By Marianne Love

Frances Mary (Westerman) Jepson was born in Westlock Alberta on January 18, 1927. At the age of eight, she arrived in Victoria B.C. with her English-born parents Walter and Ellen (Nellie) Westerman. Frances attended Cedar Hill Elementary School for Grades 3, 4 and 5, before moving to James Bay, where she attended South Park School for Grades 6 and 7. A WWI veteran of Vimy Ridge, Walter secured a job as live-in caretaker at the “Woolen Mill,” (British Columbia Worsted Mills Limited), when the building was being used as a Department of National Defense military stores warehouse during WWII. The building was located at 25 Montreal Street, across from the Ogden Point Breakwater, on the property bordering Dallas/Montreal/Dock Streets in James Bay, where the Seaport Apartments now stand. With a little help from the family pet, Walter and Nellie had a clever system in place for filling orders.

Nellie would answer the telephone, and then cocker spaniel “Tuffy” would run a note to Walter, who was distributing supplies from the far end of the building. How many children get the opportunity to live in a seaside warehouse? This was quite an adventure for young Frances, whose early years had been spent in a tiny farm house in rural Alberta. She spoke often and fondly of her magical childhood in James Bay, swimming at Dallas Road beach, and playing in the fields nearby, along Dock and Pilot Streets, before the “wartime housing” was built in the early 1940’s. Frances also reminisced about the caged bears in Beacon Hill Park and how she often encountered Emily Carr, out and about the neighbourhood with her pet monkey in tow. By the time Frances attended Victoria College at Craigdarroch Castle, the Westerman family had moved from the “Woolen Mill” to a house purchased at 233 Michigan Street. Shortly after WWII, Frances fell in love with a soldier, and in the summer of 1948, she and Albert (Bert) Jepson were married at a minister’s home on Superior Street. The newlyweds rented a suite on San Jose Avenue before their first home at 245 Michigan Street was built in 1950. In the mid-sixties, Frances, Bert and their two children moved up three houses to 277 Michigan Street, with its signature Monkey Puzzle Tree in the front yard. After Bert passed away in 1986, Frances remained in the family home until 2009, during which time she volunteered at James Bay United Church and Thrift Shop, the James Bay Care Centre, and at the seniors' dinners at the James Bay Community Centre. An avid gardener, Frances spent many hours tending her large vegetable patch in the back yard, the harvest always shared with appreciative neighbours and friends. Her favourite crop was scarlet runner beans; those of exceptional size always measured with pride against the length of her outstretched index finger.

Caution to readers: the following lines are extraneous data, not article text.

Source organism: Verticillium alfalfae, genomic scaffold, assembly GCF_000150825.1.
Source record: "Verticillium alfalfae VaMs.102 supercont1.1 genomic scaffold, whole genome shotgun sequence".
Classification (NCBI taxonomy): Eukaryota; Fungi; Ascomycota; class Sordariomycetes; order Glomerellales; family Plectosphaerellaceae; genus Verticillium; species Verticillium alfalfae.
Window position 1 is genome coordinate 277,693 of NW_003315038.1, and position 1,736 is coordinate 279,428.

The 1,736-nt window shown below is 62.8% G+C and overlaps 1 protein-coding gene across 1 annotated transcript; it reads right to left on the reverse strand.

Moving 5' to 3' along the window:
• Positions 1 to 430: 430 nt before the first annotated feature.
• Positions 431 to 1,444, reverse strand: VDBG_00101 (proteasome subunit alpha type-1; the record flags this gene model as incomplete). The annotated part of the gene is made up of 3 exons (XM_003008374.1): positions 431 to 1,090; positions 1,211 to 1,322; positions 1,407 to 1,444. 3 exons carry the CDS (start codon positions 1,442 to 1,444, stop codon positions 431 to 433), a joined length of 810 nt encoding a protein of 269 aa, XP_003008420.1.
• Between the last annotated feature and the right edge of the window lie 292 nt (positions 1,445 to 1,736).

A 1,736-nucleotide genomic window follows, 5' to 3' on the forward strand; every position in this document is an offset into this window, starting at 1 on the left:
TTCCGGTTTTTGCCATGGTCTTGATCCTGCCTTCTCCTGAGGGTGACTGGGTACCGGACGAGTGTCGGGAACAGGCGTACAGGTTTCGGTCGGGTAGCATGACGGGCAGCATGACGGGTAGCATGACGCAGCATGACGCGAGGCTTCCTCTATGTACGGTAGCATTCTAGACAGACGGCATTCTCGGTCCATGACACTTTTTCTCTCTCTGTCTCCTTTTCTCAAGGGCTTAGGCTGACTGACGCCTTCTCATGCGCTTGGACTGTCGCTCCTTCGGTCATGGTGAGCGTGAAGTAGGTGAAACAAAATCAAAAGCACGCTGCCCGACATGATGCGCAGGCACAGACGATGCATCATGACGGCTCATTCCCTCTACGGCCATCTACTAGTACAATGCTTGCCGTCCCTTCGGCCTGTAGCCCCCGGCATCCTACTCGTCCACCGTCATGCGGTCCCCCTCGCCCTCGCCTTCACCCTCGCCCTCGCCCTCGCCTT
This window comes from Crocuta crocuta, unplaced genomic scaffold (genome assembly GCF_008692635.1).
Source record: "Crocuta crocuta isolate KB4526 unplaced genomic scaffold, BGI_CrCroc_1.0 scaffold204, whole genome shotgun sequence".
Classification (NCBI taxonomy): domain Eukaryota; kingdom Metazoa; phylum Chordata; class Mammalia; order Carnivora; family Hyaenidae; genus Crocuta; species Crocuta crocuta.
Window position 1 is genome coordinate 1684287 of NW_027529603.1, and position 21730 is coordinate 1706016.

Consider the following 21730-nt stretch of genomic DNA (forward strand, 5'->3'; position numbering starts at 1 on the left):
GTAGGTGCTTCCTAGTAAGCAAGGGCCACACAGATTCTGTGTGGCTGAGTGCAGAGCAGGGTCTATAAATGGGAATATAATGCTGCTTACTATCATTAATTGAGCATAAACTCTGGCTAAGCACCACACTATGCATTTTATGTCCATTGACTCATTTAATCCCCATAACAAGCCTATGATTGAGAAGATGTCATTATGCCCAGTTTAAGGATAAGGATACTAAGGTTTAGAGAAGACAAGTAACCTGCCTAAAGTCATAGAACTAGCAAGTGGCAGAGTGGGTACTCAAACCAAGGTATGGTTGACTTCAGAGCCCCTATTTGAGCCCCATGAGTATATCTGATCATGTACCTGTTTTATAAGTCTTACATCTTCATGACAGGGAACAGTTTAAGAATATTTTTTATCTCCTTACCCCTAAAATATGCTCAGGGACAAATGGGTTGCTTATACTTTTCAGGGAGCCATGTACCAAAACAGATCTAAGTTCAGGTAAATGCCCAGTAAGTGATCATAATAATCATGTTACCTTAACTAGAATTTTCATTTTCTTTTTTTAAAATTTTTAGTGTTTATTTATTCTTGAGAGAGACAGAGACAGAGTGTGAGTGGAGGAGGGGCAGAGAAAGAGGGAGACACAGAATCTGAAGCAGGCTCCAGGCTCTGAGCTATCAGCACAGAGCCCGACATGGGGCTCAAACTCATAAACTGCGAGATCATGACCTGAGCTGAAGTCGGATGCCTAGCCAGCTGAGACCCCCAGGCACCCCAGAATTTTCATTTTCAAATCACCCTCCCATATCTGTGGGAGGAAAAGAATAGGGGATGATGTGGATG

Photos provided by Morianne Love

Frances loved cycling and continued to ride her coaster bicycle well beyond her 80th year. A familiar sight in James Bay, she happily delivered church bulletins, as well as the James Bay Beacon to friends who were unable to get around the neighbourhood on their own. When she herself required more help, Frances’ love of James Bay led her to Parry Place Assisted Living. Her first time without a garden plot, Frances could not be discouraged. She grew sunflowers and green onions on the second-floor balcony. Frances enjoyed her time there and continued to volunteer nearby until she had a fall in July 2016. After two months in hospital, she was discharged to the James Bay Care Centre. Still close to friends and neighbours, this was Frances’ first choice of care facility and her final home in James Bay. Despite her declining health, she remained in good spirits, delighted to re-connect with staff and residents whom she already knew from her 22 years of volunteer time there. Frances passed peacefully on October 1, 2016. A life well lived, she had spent 75 of her 89 years in beautiful James Bay. She never wanted to be anywhere else.